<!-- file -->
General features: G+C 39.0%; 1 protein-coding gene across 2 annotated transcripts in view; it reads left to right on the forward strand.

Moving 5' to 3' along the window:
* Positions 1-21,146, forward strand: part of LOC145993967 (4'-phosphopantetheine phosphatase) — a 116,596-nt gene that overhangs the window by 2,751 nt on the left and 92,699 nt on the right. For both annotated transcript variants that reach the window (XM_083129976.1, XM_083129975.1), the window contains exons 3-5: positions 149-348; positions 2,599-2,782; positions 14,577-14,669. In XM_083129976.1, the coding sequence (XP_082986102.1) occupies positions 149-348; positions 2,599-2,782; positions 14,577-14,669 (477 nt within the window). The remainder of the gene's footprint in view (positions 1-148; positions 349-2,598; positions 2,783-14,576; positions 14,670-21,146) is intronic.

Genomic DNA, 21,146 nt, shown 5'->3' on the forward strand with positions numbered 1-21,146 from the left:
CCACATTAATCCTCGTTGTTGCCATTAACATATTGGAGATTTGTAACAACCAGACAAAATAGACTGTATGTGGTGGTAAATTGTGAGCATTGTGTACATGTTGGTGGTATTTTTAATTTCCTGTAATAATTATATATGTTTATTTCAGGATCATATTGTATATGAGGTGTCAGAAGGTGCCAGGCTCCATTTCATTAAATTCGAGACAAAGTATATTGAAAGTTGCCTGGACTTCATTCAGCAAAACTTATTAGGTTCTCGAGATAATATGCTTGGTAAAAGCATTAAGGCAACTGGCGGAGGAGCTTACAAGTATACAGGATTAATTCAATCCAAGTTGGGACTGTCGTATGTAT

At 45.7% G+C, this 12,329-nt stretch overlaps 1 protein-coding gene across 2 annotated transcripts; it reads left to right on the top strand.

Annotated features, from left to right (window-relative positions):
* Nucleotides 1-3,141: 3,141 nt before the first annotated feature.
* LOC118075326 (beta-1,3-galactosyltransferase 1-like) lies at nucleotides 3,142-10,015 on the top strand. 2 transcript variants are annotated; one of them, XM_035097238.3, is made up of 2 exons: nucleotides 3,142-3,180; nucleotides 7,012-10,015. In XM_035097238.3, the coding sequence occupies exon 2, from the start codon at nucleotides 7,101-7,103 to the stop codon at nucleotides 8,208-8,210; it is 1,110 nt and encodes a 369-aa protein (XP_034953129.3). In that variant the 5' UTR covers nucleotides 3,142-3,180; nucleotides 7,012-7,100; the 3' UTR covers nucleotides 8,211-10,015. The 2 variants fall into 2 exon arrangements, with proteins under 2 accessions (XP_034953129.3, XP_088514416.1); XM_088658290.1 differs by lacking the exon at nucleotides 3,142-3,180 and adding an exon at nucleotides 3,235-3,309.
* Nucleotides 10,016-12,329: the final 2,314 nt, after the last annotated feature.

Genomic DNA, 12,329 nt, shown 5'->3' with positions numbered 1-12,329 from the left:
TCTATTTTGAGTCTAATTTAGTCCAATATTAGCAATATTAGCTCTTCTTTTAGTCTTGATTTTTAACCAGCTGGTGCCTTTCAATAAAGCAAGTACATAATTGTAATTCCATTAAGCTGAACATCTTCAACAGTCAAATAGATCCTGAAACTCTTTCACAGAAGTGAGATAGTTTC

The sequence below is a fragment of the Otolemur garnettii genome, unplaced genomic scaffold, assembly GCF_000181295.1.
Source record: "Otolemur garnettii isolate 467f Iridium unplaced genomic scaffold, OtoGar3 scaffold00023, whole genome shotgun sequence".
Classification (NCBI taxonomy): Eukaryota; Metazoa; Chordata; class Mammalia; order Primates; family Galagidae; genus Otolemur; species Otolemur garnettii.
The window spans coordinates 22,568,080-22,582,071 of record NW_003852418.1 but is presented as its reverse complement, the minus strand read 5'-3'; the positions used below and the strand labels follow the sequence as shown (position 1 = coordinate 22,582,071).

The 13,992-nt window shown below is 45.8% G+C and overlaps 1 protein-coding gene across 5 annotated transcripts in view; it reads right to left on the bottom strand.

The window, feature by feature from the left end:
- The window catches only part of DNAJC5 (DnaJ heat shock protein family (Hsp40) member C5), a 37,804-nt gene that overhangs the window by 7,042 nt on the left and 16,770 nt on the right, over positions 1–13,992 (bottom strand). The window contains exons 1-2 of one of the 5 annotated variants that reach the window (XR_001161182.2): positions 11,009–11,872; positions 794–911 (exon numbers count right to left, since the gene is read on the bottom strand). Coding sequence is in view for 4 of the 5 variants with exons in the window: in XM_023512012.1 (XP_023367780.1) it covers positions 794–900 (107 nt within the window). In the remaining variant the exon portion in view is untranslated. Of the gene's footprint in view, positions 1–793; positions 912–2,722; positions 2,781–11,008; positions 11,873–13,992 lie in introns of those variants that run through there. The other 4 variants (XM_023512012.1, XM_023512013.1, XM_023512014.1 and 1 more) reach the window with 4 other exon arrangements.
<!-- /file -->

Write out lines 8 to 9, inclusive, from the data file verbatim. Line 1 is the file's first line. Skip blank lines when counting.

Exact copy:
* Nucleotides 1-3,141: 3,141 nt before the first annotated feature.
* LOC118075326 (beta-1,3-galactosyltransferase 1-like) lies at nucleotides 3,142-10,015 on the top strand. 2 transcript variants are annotated; one of them, XM_035097238.3, is made up of 2 exons: nucleotides 3,142-3,180; nucleotides 7,012-10,015. In XM_035097238.3, the coding sequence occupies exon 2, from the start codon at nucleotides 7,101-7,103 to the stop codon at nucleotides 8,208-8,210; it is 1,110 nt and encodes a 369-aa protein (XP_034953129.3). In that variant the 5' UTR covers nucleotides 3,142-3,180; nucleotides 7,012-7,100; the 3' UTR covers nucleotides 8,211-10,015. The 2 variants fall into 2 exon arrangements, with proteins under 2 accessions (XP_034953129.3, XP_088514416.1); XM_088658290.1 differs by lacking the exon at nucleotides 3,142-3,180 and adding an exon at nucleotides 3,235-3,309.